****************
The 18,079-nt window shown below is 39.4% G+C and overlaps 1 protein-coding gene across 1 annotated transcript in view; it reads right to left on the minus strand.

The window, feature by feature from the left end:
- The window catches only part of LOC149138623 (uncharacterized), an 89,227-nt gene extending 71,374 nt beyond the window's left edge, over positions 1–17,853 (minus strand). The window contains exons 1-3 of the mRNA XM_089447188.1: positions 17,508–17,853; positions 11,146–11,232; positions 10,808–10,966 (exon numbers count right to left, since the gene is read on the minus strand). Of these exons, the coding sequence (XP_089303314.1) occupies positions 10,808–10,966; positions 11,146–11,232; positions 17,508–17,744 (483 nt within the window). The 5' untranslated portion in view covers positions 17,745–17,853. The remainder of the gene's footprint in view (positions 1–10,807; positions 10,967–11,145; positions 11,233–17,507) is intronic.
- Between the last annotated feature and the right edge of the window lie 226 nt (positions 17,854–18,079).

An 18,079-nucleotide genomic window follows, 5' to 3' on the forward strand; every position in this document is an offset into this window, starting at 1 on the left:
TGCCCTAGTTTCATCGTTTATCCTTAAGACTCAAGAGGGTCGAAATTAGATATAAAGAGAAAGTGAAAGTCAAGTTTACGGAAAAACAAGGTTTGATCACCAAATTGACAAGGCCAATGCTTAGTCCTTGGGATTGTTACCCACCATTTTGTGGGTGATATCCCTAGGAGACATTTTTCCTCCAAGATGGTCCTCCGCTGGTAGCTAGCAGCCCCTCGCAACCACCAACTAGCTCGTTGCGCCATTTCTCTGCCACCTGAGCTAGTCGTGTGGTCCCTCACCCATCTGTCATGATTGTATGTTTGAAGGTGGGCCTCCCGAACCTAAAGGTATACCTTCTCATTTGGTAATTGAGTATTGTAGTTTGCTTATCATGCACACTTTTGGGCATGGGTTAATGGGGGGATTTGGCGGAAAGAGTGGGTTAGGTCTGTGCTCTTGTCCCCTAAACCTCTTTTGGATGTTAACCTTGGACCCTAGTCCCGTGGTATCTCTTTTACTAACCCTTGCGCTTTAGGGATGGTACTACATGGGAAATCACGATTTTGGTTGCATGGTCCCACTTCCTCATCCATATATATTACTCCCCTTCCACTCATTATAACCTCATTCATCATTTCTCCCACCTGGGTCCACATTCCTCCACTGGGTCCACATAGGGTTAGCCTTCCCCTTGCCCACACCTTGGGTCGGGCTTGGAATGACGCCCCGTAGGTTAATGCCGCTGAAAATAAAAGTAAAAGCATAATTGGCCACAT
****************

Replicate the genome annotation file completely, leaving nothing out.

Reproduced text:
The 18,079-nt window shown below is 39.4% G+C and overlaps 1 protein-coding gene across 1 annotated transcript in view; it reads right to left on the minus strand.

The window, feature by feature from the left end:
- The window catches only part of LOC149138623 (uncharacterized), an 89,227-nt gene extending 71,374 nt beyond the window's left edge, over positions 1–17,853 (minus strand). The window contains exons 1-3 of the mRNA XM_089447188.1: positions 17,508–17,853; positions 11,146–11,232; positions 10,808–10,966 (exon numbers count right to left, since the gene is read on the minus strand). Of these exons, the coding sequence (XP_089303314.1) occupies positions 10,808–10,966; positions 11,146–11,232; positions 17,508–17,744 (483 nt within the window). The 5' untranslated portion in view covers positions 17,745–17,853. The remainder of the gene's footprint in view (positions 1–10,807; positions 10,967–11,145; positions 11,233–17,507) is intronic.
- Between the last annotated feature and the right edge of the window lie 226 nt (positions 17,854–18,079).

An 18,079-nucleotide genomic window follows, 5' to 3' on the forward strand; every position in this document is an offset into this window, starting at 1 on the left:
TGCCCTAGTTTCATCGTTTATCCTTAAGACTCAAGAGGGTCGAAATTAGATATAAAGAGAAAGTGAAAGTCAAGTTTACGGAAAAACAAGGTTTGATCACCAAATTGACAAGGCCAATGCTTAGTCCTTGGGATTGTTACCCACCATTTTGTGGGTGATATCCCTAGGAGACATTTTTCCTCCAAGATGGTCCTCCGCTGGTAGCTAGCAGCCCCTCGCAACCACCAACTAGCTCGTTGCGCCATTTCTCTGCCACCTGAGCTAGTCGTGTGGTCCCTCACCCATCTGTCATGATTGTATGTTTGAAGGTGGGCCTCCCGAACCTAAAGGTATACCTTCTCATTTGGTAATTGAGTATTGTAGTTTGCTTATCATGCACACTTTTGGGCATGGGTTAATGGGGGGATTTGGCGGAAAGAGTGGGTTAGGTCTGTGCTCTTGTCCCCTAAACCTCTTTTGGATGTTAACCTTGGACCCTAGTCCCGTGGTATCTCTTTTACTAACCCTTGCGCTTTAGGGATGGTACTACATGGGAAATCACGATTTTGGTTGCATGGTCCCACTTCCTCATCCATATATATTACTCCCCTTCCACTCATTATAACCTCATTCATCATTTCTCCCACCTGGGTCCACATTCCTCCACTGGGTCCACATAGGGTTAGCCTTCCCCTTGCCCACACCTTGGGTCGGGCTTGGAATGACGCCCCGTAGGTTAATGCCGCTGAAAATAAAAGTAAAAGCATAATTGGCCACAT